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Old December 4th 06, 04:39 AM posted to alt.home.repair
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Default Sun damaged cabinets-- restain?

Hello, we have a kitchen island with several cabinets in our 25yr old
kitchen. The stain is in dark cherry. As it were, several cabinets
and part of the island have been faded by the sun. We would like to
restore those damaged parts as replacement is beyond our budget but was
unsure the most efficient way to attack this. I suppose the best way
would be to sand everything down to bare wood and restain (hoping to
get close enough for a match). Are there any other (faster) options?
Any specialized tools worth purchasing (especially for
sanding/stripping?). Someone had mentioned a "scuff and restain"
option but I wasn't familiar with the term.

Thanks


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Old December 4th 06, 05:28 AM posted to alt.home.repair
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Default Sun damaged cabinets-- restain?

In article . com, wrote:
Hello, we have a kitchen island with several cabinets in our 25yr old
kitchen. The stain is in dark cherry. As it were, several cabinets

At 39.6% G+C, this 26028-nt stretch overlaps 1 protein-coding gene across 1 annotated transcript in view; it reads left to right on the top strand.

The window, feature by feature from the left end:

and part of the island have been faded by the sun. We would like to
restore those damaged parts as replacement is beyond our budget but was
unsure the most efficient way to attack this. I suppose the best way
would be to sand everything down to bare wood and restain (hoping to
get close enough for a match). Are there any other (faster) options?
Any specialized tools worth purchasing (especially for
sanding/stripping?).


Sanding is a lot of work (speaking as someone who recently
refinished a bunch of kitchen cabinets).

Some sanding tools may help but the choice of tool will
depend on the size and shape of the pieces and what kind
of moldings might be present. Making a sanding block that
is profiled to your specific moldings might help a lot.

Someone had mentioned a "scuff and restain"
option but I wasn't familiar with the term.


There are certainly some legit products like that -- often
used for finishing/repairing fine furniture. There are
other "wonder products" you should avoid at all costs.

"It's a floor polish AND a dessert topping".

If you don't sand or strip the old finish completely,
you'll need something that is compatible with the
existing finish. It would be unwise to proceed before
you have identified the existing finish to a reasonable
degree of confidence.

If you want maximum durability and certainty of outcome,
I'd completely remove the old surface by sanding or
stripping. In my case, I found sanding to be just as
fast (slow) as stripping and so I chose to avoid the
rather nasty chemicals.

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Old December 4th 06, 04:55 PM posted to alt.home.repair
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Default Sun damaged cabinets-- restain?

Use polyeurethane that's rated for outdoor use when you refinish. It
will hold up better with the sunlight hitting it.



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